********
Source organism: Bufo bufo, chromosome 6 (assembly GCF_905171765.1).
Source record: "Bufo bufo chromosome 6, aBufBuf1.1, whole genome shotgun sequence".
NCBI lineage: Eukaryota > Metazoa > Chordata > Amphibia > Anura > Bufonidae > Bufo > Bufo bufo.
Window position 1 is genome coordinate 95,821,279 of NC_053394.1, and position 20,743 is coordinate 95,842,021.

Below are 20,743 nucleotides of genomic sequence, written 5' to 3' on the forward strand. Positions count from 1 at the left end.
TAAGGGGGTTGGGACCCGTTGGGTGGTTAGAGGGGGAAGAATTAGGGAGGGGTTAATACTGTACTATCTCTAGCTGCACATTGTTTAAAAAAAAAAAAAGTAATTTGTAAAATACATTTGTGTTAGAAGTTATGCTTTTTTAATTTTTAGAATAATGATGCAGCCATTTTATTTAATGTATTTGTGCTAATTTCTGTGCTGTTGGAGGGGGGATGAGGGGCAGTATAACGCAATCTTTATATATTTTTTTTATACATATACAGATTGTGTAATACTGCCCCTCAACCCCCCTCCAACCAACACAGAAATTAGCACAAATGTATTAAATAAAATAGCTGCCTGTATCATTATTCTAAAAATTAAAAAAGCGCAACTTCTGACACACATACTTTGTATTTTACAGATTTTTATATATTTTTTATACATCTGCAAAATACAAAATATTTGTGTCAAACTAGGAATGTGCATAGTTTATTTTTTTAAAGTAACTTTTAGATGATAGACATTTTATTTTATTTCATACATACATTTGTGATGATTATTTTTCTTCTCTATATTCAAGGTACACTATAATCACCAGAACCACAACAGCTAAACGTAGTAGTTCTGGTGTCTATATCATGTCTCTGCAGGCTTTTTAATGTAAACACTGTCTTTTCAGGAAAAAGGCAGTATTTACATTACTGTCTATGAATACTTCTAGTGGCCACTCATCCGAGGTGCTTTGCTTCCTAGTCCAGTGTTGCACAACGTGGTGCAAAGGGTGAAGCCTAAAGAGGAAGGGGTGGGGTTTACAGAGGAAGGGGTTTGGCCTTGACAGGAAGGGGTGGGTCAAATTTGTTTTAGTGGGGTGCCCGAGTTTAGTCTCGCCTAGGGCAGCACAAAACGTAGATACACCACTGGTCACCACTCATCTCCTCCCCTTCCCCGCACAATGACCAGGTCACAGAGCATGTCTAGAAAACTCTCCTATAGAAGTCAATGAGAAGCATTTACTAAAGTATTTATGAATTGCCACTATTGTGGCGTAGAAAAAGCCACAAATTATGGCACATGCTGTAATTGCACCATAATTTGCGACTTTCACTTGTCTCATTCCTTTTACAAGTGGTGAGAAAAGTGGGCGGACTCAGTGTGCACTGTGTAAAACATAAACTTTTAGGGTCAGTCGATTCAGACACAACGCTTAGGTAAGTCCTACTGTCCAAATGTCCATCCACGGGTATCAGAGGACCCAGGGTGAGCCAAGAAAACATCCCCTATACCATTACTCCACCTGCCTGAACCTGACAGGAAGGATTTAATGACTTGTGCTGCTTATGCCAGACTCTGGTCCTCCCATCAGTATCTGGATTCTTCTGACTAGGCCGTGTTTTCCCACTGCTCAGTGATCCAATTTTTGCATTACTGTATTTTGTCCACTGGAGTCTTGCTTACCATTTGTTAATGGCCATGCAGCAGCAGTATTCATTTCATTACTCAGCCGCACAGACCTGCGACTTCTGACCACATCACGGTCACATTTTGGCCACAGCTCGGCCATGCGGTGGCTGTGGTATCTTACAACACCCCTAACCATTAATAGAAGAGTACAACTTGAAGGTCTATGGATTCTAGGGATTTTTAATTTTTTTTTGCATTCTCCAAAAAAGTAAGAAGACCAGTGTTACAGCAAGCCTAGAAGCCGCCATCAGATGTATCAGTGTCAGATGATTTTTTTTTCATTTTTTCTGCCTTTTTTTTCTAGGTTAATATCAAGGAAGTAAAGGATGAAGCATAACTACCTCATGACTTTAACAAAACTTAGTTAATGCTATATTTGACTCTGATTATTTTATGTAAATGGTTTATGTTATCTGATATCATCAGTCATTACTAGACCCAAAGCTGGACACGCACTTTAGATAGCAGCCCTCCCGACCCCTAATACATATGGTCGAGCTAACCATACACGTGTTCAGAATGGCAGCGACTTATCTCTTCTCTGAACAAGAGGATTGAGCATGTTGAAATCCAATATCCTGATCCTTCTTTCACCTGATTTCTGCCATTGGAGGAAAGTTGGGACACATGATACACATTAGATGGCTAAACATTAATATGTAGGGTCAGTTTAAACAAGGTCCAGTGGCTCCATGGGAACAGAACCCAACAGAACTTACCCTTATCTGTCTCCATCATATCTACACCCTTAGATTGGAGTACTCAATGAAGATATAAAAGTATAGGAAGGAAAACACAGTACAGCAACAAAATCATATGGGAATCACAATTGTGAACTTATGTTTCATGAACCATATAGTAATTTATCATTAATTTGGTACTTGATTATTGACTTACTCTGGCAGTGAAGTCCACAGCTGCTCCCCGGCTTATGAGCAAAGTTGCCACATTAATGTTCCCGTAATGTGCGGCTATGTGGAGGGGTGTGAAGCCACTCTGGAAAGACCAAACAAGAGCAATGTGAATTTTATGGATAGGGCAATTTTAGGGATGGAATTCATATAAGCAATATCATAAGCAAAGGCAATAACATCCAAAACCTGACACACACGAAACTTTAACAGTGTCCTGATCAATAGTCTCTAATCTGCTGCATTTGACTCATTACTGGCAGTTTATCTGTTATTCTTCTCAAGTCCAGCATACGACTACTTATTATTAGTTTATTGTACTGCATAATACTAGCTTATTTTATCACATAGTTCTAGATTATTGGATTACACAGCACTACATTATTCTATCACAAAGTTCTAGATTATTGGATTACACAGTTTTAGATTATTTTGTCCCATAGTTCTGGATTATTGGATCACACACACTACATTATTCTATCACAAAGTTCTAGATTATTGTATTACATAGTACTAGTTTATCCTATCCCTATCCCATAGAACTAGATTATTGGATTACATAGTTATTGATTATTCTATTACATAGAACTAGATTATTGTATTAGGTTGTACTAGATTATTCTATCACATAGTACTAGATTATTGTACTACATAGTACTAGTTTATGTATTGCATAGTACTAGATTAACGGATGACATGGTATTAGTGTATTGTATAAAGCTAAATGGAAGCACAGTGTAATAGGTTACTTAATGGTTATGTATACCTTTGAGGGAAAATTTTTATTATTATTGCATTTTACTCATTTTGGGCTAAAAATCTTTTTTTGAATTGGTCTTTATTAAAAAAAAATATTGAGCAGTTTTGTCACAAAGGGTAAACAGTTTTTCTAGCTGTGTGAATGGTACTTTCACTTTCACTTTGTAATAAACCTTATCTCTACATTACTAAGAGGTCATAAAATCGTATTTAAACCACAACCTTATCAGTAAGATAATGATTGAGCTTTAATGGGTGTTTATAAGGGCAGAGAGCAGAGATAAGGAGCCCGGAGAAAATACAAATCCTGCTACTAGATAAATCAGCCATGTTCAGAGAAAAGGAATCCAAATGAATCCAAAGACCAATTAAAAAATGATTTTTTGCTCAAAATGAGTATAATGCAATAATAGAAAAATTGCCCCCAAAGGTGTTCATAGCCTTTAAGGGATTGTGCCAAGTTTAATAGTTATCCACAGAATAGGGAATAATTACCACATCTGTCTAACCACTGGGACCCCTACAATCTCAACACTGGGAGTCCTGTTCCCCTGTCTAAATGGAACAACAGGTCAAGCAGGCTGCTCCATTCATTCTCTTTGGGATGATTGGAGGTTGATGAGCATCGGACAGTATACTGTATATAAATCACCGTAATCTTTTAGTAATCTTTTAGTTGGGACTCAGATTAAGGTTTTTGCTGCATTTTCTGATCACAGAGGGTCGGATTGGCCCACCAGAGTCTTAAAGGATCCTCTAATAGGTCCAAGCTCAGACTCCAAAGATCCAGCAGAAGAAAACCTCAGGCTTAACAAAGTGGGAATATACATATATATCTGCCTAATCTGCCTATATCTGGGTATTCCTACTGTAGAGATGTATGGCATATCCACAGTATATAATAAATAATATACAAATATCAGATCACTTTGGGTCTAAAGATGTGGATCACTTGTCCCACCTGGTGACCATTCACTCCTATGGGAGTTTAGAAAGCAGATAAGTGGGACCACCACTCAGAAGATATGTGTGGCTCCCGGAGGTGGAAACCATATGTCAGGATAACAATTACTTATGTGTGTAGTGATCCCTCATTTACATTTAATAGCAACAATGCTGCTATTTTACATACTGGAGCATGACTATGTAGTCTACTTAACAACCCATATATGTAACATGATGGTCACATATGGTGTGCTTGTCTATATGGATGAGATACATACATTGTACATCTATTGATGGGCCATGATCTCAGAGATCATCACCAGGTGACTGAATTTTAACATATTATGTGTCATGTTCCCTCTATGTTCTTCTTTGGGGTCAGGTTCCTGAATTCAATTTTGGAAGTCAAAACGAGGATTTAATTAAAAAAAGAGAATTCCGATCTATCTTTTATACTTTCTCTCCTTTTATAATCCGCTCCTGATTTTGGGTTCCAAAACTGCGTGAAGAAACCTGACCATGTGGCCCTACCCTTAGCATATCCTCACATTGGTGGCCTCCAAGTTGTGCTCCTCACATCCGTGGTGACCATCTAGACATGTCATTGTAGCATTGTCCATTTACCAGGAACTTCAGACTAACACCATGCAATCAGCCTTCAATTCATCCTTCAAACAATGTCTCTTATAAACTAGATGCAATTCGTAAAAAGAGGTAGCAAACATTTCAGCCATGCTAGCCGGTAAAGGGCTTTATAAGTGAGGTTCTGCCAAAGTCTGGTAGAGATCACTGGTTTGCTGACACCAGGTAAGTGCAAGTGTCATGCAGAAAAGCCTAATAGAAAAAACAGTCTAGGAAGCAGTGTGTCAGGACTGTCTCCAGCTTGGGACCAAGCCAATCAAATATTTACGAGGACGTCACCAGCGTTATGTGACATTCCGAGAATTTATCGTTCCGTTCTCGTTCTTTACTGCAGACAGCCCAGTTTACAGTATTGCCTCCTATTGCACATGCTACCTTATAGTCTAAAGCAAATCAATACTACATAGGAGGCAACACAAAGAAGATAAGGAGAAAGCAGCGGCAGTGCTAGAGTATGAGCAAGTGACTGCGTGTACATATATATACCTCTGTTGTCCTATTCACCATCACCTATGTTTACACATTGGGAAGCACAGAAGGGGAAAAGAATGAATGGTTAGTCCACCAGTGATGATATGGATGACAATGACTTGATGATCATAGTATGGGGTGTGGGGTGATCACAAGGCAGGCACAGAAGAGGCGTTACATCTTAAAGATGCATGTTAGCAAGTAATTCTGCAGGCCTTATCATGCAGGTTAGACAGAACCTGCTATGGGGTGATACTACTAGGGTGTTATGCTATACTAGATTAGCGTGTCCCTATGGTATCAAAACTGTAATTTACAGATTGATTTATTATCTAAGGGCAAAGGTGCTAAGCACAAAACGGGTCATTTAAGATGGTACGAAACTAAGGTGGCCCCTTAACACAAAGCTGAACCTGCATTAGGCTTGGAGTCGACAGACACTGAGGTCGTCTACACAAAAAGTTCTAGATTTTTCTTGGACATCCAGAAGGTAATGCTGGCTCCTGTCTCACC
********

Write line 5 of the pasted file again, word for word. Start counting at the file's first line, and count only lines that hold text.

Below are 20,743 nucleotides of genomic sequence, written 5' to 3' on the forward strand. Positions count from 1 at the left end.